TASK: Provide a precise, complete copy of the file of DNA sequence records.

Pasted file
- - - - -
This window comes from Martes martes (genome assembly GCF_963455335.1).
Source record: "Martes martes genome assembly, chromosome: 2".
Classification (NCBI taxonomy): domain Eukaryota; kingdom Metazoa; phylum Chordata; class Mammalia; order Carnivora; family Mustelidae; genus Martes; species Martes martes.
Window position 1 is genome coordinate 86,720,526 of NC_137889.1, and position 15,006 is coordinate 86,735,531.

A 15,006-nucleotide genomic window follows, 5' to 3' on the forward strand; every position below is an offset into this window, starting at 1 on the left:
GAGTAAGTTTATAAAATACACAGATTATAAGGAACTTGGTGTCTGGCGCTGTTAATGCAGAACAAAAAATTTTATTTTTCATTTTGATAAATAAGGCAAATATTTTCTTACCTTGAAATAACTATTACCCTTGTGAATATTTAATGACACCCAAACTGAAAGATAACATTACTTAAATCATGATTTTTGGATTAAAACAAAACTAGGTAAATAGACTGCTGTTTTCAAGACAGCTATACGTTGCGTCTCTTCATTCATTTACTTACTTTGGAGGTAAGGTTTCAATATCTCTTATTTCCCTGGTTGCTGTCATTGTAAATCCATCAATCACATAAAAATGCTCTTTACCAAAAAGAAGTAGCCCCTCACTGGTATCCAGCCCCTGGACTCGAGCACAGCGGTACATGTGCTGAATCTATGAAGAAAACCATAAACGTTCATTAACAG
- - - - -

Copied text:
This window comes from Martes martes (genome assembly GCF_963455335.1).
Source record: "Martes martes genome assembly, chromosome: 2".
Classification (NCBI taxonomy): domain Eukaryota; kingdom Metazoa; phylum Chordata; class Mammalia; order Carnivora; family Mustelidae; genus Martes; species Martes martes.
Window position 1 is genome coordinate 86,720,526 of NC_137889.1, and position 15,006 is coordinate 86,735,531.

A 15,006-nucleotide genomic window follows, 5' to 3' on the forward strand; every position below is an offset into this window, starting at 1 on the left:
GAGTAAGTTTATAAAATACACAGATTATAAGGAACTTGGTGTCTGGCGCTGTTAATGCAGAACAAAAAATTTTATTTTTCATTTTGATAAATAAGGCAAATATTTTCTTACCTTGAAATAACTATTACCCTTGTGAATATTTAATGACACCCAAACTGAAAGATAACATTACTTAAATCATGATTTTTGGATTAAAACAAAACTAGGTAAATAGACTGCTGTTTTCAAGACAGCTATACGTTGCGTCTCTTCATTCATTTACTTACTTTGGAGGTAAGGTTTCAATATCTCTTATTTCCCTGGTTGCTGTCATTGTAAATCCATCAATCACATAAAAATGCTCTTTACCAAAAAGAAGTAGCCCCTCACTGGTATCCAGCCCCTGGACTCGAGCACAGCGGTACATGTGCTGAATCTATGAAGAAAACCATAAACGTTCATTAACAG